When parents divorce, a child’s welfare comes first
When a marriage ends in divorce, it can be particularly upsetting for the couple’s children — whether because of instability in their circumstances, or because of disputes between their parents over custody or alimony.
In the matter of custody, Islam ensures the right to human dignity, and insists that the interests of the child take priority, without hesitation or negotiation.
The Saudi judiciary, therefore, treats custody cases and disputes with great sensitivity and caution.
The aim is to settle any dispute over custody in as amicable manner as possible, and for the courtroom to be a last resort. It is also important to clarify that custody provisions apply only to children and people with disabilities, not to adults.
The default position in Shariah, which is the first and main reference for personal status issues in Saudi law, is that custody of a child resides with the mother.
There are, however, circumstances in which that does not apply — for example, when a guardian is physically, mentally or psychologically unable to raise the child, or has been sentenced by a court for conduct that violates honor or honesty. There may be other reasons for one parent to argue that the other is unsuitable to take custody of the child, which must be legally proved by the other party, most notably through acknowledgment, witnesses or documents.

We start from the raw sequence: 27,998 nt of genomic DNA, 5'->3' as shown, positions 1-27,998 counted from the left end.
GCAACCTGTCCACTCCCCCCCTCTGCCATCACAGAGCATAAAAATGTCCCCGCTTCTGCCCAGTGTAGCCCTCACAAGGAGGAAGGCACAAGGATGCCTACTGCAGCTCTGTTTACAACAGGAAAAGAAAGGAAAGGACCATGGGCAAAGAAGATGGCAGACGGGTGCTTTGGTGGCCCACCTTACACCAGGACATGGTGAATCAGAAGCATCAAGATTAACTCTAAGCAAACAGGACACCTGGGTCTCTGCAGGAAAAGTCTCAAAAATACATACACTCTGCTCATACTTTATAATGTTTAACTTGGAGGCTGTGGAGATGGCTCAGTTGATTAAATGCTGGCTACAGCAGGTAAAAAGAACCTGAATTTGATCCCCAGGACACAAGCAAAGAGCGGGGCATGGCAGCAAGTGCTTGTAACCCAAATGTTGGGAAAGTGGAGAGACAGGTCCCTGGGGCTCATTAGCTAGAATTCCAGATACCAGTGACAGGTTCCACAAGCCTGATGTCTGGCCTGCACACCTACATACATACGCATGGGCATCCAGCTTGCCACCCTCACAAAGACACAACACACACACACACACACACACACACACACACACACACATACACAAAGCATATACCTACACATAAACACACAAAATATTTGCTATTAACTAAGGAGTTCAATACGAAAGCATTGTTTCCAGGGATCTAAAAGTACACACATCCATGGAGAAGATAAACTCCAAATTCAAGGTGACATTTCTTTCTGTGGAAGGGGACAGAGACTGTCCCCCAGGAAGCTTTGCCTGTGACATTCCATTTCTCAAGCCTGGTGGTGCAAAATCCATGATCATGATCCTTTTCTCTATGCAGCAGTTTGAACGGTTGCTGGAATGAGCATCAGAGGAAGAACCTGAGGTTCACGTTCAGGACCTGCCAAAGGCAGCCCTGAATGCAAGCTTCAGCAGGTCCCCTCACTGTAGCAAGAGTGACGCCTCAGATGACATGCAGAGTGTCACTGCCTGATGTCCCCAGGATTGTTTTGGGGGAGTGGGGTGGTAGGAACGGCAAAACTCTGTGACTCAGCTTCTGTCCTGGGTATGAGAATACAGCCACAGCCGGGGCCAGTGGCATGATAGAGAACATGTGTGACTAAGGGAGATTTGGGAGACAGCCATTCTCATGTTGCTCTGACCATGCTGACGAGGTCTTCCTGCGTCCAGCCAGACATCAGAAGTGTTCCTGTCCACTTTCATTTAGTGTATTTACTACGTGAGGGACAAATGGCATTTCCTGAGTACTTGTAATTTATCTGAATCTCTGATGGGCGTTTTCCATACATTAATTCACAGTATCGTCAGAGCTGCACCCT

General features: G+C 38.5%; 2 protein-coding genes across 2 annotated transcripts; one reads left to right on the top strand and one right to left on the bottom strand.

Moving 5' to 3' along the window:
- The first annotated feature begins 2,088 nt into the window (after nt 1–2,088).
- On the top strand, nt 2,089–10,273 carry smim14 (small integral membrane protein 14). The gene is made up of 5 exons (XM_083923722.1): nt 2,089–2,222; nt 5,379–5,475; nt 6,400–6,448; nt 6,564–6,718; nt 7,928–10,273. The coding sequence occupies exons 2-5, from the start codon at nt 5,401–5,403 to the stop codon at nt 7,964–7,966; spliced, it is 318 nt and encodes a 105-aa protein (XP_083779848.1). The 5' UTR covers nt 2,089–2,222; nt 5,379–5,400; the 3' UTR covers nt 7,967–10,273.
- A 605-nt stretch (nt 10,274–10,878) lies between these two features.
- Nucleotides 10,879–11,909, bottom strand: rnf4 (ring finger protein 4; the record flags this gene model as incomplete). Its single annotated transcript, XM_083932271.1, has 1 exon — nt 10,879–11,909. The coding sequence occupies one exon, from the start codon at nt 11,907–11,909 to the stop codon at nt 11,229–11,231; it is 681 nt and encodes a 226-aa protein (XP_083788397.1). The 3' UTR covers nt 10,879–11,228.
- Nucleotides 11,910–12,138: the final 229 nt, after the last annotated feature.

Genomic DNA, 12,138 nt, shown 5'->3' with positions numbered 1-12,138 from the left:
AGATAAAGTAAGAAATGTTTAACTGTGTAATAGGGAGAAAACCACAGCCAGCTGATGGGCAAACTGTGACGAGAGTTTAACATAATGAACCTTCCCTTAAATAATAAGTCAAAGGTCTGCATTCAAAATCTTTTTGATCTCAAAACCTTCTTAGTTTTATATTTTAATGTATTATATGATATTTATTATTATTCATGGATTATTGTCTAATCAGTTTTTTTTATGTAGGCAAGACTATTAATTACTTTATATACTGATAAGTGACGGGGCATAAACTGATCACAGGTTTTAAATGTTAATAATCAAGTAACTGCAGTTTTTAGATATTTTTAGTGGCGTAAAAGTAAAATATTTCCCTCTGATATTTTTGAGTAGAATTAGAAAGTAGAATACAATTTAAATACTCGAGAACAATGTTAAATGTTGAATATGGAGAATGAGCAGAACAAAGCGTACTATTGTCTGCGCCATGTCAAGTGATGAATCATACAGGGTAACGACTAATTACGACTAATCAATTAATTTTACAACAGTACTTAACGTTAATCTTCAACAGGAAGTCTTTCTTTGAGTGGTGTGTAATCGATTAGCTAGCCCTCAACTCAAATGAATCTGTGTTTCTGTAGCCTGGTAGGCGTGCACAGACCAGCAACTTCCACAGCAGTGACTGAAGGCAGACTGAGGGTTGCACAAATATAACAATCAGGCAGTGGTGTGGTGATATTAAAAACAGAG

The competent authority to hear cases related to marriage, divorce, custody, alimony and all personal matters is the personal status court. After a custody case has been filed through the website of the Ministry of Justice, the applicant will be given a reference number to visit the personal status court for a decision on the date of the first hearing. A mother may file the lawsuit in her own town, regardless of where her husband lives. In appreciation of the sensitivity of family cases, the procedures are more speedy than in other courts.
One common misapprehension is that an adult girl is required to live with her father. That is untrue — she will be given a choice by the court to decide on that matter for herself.
It is true to say that there is sometimes a lack of clarity as to the rights of family members, and that some judgments appear arbitrary and based on personal discretion. The establishment of a specialized, Shariah-based law that focused on personal status would address these issues. Until such a law exists, it is important to educate the community about their family rights both before and after a divorce, guaranteed by Islam first and then by Saudi law.
Dimah Talal Alsharif is a Saudi legal consultant, head of the health law department at the law firm of Majed Garoub and a member of the International Association of Lawyers. Twitter: @dimah_alsharif